Elon Musk Wants to Authenticate Every Twitter User. Crypto Twitter Should Take Notice

Don't miss CoinDesk's Consensus 2022, the must-attend crypto & blockchain festival experience of the year in Austin, TX this June 9-12.



While you may be thinking “Oh great, another newsletter gushing about Elon Musk’s mega-pact to buy Twitter,” that’s not where I’m going here. Instead, there’s much to unpack in the deal in terms of privacy, free speech and regulations. Of course, this assumes the deal actually goes through.

You’re reading State of Crypto, a CoinDesk newsletter looking at the intersection of cryptocurrency and government. Click here to sign up for future editions.

Funding secured (really!)

The narrative

Tesla (TSLA) CEO, SpaceX founder and Boring Company creator Elon Musk has come to terms with the board of Twitter Inc. (TWTR to acquire the company and take it private.

Why it matters

Twitter occupies a fairly important role in public discourse, particularly in crypto. Musk’s pending takeover of the social media platform is worth watching, especially for anyone who is actually involved in Crypto Twitter.

So the bird site basically has been largely focused on what the CEO of Tesla buying it means for free speech and bots.

Something else caught my eye in the press release announcing the transaction. In a statement, Musk said, “I also want to make Twitter better than ever by … authenticating all humans.”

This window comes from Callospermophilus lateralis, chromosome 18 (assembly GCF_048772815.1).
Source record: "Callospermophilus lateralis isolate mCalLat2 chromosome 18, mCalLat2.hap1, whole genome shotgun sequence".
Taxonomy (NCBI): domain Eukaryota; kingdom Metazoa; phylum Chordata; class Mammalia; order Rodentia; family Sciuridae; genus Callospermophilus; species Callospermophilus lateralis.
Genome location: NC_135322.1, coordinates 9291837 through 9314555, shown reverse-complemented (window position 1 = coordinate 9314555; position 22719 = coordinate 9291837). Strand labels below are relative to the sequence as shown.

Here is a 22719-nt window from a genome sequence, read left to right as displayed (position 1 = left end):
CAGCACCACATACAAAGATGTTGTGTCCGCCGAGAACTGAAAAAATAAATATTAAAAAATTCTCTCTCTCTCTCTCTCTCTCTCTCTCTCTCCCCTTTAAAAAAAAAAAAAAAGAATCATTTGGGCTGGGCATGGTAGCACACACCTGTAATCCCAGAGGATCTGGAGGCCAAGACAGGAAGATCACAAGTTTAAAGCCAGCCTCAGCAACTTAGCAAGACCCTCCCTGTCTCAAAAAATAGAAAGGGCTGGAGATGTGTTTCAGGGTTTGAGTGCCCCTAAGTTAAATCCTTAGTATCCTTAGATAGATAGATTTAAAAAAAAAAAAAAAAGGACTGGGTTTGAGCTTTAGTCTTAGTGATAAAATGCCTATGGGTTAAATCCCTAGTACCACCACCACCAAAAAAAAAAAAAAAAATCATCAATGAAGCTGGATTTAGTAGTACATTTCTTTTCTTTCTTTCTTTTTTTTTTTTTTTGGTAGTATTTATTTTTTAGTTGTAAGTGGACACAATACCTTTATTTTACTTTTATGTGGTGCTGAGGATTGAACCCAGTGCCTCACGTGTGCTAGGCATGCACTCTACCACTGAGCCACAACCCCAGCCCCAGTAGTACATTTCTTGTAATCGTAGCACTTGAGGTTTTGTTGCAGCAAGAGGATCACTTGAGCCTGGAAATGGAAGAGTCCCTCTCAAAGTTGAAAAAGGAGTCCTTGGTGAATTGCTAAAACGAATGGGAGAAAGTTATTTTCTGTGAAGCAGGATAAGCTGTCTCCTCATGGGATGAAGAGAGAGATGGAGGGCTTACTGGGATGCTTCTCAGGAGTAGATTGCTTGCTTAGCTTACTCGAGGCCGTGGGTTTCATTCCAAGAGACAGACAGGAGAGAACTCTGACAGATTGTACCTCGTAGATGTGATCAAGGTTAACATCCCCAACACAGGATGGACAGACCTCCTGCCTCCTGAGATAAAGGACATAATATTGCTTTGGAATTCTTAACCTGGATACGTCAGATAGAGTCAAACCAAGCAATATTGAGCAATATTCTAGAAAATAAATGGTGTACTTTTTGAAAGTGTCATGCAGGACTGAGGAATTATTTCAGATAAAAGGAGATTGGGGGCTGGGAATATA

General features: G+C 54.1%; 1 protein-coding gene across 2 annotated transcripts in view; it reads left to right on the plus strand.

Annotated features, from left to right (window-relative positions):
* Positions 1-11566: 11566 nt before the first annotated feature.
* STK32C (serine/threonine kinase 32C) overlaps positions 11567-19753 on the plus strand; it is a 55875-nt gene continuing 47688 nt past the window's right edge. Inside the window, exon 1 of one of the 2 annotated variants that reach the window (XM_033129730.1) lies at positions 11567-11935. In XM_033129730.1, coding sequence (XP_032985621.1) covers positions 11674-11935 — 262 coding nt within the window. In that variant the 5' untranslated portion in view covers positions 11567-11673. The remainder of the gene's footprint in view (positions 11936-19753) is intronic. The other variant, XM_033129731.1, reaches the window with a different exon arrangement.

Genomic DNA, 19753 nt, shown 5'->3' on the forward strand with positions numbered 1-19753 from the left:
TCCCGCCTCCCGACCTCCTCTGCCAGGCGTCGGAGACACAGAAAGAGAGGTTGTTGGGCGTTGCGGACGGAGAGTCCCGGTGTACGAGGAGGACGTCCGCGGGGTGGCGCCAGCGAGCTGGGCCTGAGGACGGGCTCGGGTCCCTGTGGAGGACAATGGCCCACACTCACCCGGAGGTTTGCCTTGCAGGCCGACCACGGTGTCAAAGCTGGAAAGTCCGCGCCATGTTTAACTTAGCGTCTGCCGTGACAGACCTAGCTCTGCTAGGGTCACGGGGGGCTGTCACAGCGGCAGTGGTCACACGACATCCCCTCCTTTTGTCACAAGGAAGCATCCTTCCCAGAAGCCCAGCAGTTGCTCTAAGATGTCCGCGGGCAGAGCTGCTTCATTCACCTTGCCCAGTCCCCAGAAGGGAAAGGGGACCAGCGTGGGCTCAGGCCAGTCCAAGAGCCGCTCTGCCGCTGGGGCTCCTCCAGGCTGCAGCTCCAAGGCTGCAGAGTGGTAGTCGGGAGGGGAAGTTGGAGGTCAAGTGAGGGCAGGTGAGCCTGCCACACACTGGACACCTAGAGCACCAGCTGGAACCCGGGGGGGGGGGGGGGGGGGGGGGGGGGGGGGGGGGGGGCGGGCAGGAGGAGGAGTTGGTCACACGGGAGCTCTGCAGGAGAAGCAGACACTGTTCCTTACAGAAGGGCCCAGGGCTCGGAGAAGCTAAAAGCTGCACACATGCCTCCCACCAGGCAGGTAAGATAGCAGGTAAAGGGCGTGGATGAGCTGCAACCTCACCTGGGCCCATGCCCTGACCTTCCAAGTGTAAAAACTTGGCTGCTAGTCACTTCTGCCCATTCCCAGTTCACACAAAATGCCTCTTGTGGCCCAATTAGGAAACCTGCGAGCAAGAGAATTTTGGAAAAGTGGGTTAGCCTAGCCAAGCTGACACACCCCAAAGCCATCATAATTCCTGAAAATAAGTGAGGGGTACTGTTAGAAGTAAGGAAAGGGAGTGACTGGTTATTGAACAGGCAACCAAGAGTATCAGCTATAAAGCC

Does this mean Musk wants to get rid of anonymous accounts entirely? And how would this work in practice?

It seems that “authenticate” here would have to mean collecting some form of personally identifiable information (PII). If it’s as simple as checking a box or filling out a captcha, that doesn’t seem so bad.

It’s another story altogether if “authentication” extends to checking a license or passport or credit card to verify that there is a real human on the other end of the keyboard.

The implications of Twitter, which has suffered cybersecurity breaches in the recent past, collecting PII are troubling. In particular, a large number of Twitter’s users remain pseudonymous or anonymous for various reasons, ranging from just wanting to troll or harass people to having credible fears of posting under their actual identities. As reporter Melissa Chan points out, governments interested in identifying dissidents or activists may try to leverage influence over Musk in ways they could not influence Twitter itself.

A lot of folks may also just not have access to the kinds of IDs that might be needed. This authentication solution would have to account for these individuals

Musk is known for disliking bots and their potential role on social media, and it would make sense for him to focus on that specific issue (and it is for sure an issue). Authenticating accounts is one way of addressing that.

On the other hand, he also has said he wants to make open source the algorithms that drive Twitter. In and of itself, this won’t change too much – Musk has not committed to making the data that Twitter’s algorithms use to drive their decision-making process public, and that’s probably where the real digital gold lies. On the other hand, it’s hard to reconcile “clamp down on bots” with “here’s the source code.” “Open-source apps usually are easier to make bots for,” says someone I know.

Previous Post Next Post